Proposed changes to commercial EPC minimum ratings

What is an EPC?

An Energy Performance Certificate (EPC) rates a building on its energy efficiency (in terms of cost and emissions), benchmarks the building and makes recommendations on how energy efficiency can be improved. EPC requirements are not new, they have been in place since 2008, however, they are changing, and landlords need to be aware or they risk being fined.

What are the current requirements?

Non-exempt properties must have a valid EPC certificate to be let or sold, currently EPC certificates are valid for 10 years though they should be updated if significant structural changes are made. For commercial buildings there are also requirements over displaying your EPC.

Changes introduced in the “Minimum Energy Efficiency Standards” (MEES) 2018 mean that it is no longer legal to let a property, residential or commercial, that has an EPC rating of F or G. This has initially been restricted to new leases or lease renewals however this is set to change and from 1 April 2023 this will be extended to include existing leases.

What are the proposed changes?

Following a consultation in 2019 the Government confirmed it was planning to go further so that by 2030 all rented commercial properties achieve a minimum of a B EPC rating. This brings us to the current consultation, which is considering how to achieve this, how to improve the implementation, and strengthen enforcement of MEES.

Proposals include:

  • The introduction of a Band C milestone in 2027 meaning all commercial leased buildings must be improved to no less than EPC Band C by 1 April 2027, or register a valid exemption, and have an EPC reflecting this rating by 1 April 2028.
  • All leased commercial buildings who still have not achieved Band B must make these improvements by 1 April 2030 or register a valid exemption.
  • Enforcement will no longer be at the point of let , which currently raises issues for shell and core premises in that in some instances either landlords are required to make improvements which may then be ripped out when new tenants do fit out or proposed new tenants have to pay for improvements when they don’t yet have a contract in place. Instead there will be a 6-month exemption.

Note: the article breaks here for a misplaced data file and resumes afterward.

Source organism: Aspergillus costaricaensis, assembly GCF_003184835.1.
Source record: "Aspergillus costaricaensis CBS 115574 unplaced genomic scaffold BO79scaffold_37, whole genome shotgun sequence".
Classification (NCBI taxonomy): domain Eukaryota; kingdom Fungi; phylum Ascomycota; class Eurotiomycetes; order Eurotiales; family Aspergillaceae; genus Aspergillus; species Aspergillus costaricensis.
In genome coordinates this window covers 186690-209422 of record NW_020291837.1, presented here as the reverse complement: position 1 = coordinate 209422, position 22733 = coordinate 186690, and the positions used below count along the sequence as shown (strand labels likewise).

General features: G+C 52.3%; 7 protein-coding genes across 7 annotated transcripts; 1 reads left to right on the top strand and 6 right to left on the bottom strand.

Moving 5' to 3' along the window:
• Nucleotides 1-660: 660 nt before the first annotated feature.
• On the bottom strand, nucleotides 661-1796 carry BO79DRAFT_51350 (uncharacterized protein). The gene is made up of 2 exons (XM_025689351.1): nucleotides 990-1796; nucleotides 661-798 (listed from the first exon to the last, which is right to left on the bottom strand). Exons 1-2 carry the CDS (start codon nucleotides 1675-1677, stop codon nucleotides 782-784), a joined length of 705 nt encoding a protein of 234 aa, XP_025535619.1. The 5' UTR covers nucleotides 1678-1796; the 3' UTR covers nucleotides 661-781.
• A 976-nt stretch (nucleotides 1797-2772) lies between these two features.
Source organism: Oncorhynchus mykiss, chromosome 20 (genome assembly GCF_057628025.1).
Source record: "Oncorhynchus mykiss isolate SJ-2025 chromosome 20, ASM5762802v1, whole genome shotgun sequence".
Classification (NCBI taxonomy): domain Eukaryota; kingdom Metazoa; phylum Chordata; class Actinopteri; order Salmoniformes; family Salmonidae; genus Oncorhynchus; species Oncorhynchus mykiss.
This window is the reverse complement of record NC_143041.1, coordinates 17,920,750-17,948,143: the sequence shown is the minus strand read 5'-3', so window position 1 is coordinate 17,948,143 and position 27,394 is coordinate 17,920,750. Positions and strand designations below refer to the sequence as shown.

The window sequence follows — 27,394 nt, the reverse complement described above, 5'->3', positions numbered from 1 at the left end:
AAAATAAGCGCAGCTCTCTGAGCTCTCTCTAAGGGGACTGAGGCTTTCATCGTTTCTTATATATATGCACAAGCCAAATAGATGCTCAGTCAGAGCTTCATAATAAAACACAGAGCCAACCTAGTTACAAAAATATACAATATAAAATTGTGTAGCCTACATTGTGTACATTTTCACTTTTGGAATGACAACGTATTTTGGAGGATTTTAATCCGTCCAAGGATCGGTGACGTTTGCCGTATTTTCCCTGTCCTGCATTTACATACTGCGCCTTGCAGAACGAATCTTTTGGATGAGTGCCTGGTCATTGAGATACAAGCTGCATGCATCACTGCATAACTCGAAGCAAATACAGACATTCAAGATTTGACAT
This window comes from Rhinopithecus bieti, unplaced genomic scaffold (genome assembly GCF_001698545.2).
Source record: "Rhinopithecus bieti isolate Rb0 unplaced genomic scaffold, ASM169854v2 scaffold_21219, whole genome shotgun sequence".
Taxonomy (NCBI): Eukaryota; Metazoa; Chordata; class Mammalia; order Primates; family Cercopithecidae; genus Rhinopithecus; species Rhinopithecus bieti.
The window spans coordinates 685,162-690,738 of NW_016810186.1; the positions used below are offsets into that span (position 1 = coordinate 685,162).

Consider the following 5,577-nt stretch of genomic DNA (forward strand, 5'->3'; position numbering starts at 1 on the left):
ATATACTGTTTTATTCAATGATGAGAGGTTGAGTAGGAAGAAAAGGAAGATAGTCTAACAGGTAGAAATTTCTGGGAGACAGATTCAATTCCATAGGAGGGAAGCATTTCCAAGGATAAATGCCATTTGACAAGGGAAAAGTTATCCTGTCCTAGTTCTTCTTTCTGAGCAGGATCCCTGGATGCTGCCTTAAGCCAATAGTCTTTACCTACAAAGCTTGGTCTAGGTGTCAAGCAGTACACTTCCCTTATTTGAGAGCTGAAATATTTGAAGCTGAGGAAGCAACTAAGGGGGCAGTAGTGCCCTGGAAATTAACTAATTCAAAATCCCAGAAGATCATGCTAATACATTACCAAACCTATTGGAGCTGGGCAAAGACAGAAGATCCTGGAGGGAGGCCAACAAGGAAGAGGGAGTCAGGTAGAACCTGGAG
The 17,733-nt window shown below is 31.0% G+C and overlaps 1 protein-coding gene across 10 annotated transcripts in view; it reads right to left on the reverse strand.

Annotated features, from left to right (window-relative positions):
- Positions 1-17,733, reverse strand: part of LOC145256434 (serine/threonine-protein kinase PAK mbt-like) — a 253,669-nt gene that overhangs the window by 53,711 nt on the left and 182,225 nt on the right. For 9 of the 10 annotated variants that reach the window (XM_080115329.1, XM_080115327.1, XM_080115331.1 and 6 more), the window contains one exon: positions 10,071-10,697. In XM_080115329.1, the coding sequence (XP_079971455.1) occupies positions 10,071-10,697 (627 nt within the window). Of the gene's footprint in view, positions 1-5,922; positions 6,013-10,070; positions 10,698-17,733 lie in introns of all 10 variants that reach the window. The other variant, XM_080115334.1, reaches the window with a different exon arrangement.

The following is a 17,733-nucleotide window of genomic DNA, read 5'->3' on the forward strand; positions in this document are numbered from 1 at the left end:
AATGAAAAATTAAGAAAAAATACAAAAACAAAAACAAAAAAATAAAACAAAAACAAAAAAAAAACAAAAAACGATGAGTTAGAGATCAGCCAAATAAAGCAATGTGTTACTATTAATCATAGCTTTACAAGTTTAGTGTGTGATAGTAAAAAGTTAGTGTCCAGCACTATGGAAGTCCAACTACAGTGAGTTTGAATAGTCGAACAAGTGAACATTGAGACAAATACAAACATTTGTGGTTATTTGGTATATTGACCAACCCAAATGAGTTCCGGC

Does this apply to all commercial buildings?

As they say, there are exceptions to every rule and EPC requirements are no different. There are buildings that are exempt from the current requirements and proposed changes mentioned above. Exemptions relate to:

  • Length of the lease – leases shorter than 6 months or longer than 99 years are exempt.
  • The financial implication of making the required changes to improve the energy efficiency of the building – if the value of the building will be negatively impacted by more than 5% or it will take longer than 7 years to recoup the cost of the improvement measures, these buildings are exempt.
  • Consent – tenants must consent to the improvement measures required to increase the building’s energy efficiency.
  • Efforts made – if all improvement measures have already been made but the building can still not meet the target then it is exempt.

What do I need to do?

Whilst there is currently no new action that needs to be taken landlords need to be aware that these changes may be on their way and to keep an eye out for further updates following the consultation, expected in June of this year

For further information on how to improve the EPC rating of your commercial building please contact Mattew Peake or Robert Burke.